The Federal Reserve Governor Philip Jefferson is leaning towards a rate hike “skip” in June, but pointing out that a decision to hold policy rate at a coming meeting should not be interpreted to mean that the central bank has reached the peak rate for this cycle.
The statement prompted a quick reversal of market expectations for another rate hike as the U.S. central bank weighed their decisions against still strong inflation data.
He noted that skipping a rate hike would allow them to have more time to assess the economy and holding rates in June does not mean hikes are done.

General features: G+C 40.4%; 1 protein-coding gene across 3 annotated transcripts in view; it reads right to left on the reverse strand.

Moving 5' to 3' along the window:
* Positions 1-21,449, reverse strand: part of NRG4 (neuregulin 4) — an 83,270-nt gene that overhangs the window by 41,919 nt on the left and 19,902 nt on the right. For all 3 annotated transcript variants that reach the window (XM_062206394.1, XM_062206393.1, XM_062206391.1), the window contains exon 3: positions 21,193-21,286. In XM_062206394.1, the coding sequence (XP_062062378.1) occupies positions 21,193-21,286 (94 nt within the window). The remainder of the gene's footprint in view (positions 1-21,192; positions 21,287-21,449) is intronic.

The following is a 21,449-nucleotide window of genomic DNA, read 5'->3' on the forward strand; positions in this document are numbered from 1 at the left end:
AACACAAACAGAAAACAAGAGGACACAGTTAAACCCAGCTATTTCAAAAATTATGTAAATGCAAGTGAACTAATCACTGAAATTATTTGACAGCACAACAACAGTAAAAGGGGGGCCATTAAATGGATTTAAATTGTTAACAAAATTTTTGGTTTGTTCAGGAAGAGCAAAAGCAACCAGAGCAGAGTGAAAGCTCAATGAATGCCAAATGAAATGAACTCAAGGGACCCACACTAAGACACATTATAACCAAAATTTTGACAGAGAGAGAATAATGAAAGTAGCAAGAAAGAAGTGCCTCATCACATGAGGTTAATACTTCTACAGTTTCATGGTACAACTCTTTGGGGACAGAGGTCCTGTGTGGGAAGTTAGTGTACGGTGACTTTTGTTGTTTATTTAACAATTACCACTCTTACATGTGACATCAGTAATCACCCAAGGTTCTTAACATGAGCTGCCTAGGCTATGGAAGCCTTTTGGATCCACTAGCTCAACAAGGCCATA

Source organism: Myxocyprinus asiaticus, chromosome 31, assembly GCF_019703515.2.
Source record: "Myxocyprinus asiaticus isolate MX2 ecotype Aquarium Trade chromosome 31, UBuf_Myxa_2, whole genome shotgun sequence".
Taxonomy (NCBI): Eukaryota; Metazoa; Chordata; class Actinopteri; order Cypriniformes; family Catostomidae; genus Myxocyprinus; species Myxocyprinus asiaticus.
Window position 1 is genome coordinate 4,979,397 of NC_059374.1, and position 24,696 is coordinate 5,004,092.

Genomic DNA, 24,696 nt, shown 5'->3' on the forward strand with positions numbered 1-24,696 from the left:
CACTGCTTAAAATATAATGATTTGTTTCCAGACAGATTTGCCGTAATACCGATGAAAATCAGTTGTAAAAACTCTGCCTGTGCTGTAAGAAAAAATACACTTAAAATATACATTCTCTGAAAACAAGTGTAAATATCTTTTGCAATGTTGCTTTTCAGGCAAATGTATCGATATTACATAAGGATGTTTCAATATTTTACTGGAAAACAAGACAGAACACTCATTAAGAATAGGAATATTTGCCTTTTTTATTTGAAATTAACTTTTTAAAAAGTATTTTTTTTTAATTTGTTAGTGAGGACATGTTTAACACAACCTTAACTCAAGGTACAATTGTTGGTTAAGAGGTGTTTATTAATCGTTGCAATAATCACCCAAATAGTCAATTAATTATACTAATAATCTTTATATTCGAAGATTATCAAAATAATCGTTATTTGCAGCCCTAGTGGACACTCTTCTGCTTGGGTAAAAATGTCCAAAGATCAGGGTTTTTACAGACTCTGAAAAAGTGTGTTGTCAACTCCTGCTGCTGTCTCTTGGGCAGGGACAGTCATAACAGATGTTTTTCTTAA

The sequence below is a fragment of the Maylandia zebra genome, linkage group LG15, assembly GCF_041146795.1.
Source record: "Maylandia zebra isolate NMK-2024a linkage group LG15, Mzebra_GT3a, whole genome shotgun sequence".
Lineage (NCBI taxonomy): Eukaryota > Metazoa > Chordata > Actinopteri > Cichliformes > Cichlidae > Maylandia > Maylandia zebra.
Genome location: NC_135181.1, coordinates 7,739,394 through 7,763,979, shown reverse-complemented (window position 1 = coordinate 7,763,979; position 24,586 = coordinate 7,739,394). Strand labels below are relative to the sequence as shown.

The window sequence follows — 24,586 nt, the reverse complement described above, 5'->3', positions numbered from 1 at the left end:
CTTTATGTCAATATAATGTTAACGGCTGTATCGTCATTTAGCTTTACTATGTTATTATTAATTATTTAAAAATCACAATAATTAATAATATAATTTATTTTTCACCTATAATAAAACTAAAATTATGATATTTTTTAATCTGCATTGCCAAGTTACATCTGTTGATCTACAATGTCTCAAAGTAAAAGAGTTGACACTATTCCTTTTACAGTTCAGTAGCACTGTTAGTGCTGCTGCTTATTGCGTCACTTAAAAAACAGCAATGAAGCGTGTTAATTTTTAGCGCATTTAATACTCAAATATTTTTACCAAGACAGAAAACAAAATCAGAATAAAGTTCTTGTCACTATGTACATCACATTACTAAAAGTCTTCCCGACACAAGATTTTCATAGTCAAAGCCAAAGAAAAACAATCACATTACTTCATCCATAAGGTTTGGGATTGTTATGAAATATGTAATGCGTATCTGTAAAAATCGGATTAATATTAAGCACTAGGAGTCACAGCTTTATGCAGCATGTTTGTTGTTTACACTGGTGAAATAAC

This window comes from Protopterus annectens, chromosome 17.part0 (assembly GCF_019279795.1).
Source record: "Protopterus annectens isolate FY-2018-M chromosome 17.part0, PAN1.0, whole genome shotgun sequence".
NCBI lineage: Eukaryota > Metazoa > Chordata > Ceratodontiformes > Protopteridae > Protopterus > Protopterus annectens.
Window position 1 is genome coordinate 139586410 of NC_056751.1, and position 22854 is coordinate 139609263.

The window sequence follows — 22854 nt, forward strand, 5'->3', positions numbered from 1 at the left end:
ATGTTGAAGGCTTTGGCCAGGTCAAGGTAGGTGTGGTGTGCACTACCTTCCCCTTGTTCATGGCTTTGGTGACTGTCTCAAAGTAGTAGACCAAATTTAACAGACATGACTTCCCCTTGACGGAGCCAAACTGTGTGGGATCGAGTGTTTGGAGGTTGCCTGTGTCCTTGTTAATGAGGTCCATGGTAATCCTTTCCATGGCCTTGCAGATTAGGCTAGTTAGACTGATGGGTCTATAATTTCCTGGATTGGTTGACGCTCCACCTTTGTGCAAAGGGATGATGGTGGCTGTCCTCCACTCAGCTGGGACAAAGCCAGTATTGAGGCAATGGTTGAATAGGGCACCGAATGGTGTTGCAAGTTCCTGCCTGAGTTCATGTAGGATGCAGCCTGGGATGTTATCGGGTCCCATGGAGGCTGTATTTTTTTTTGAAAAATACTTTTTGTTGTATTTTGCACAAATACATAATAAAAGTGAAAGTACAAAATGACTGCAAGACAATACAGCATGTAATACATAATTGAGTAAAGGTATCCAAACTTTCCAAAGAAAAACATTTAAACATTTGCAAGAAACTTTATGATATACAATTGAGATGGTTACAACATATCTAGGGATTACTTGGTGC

Philadelphia Fed President Patrick Harker also has the same thought as Jefferson for a skip.
The market is now pricing in just nearly 28% chance of a rate hike in June after Jefferson’s statement.
The U.S. Consumer Price Index rose 4.9% in April from a year earlier, less than the 5% expectations from the market. Still, it is higher than the 2% target that the central bank is looking for, but fear that a sharp raise in rates could bring the economy into recession, while banks pull back on credit.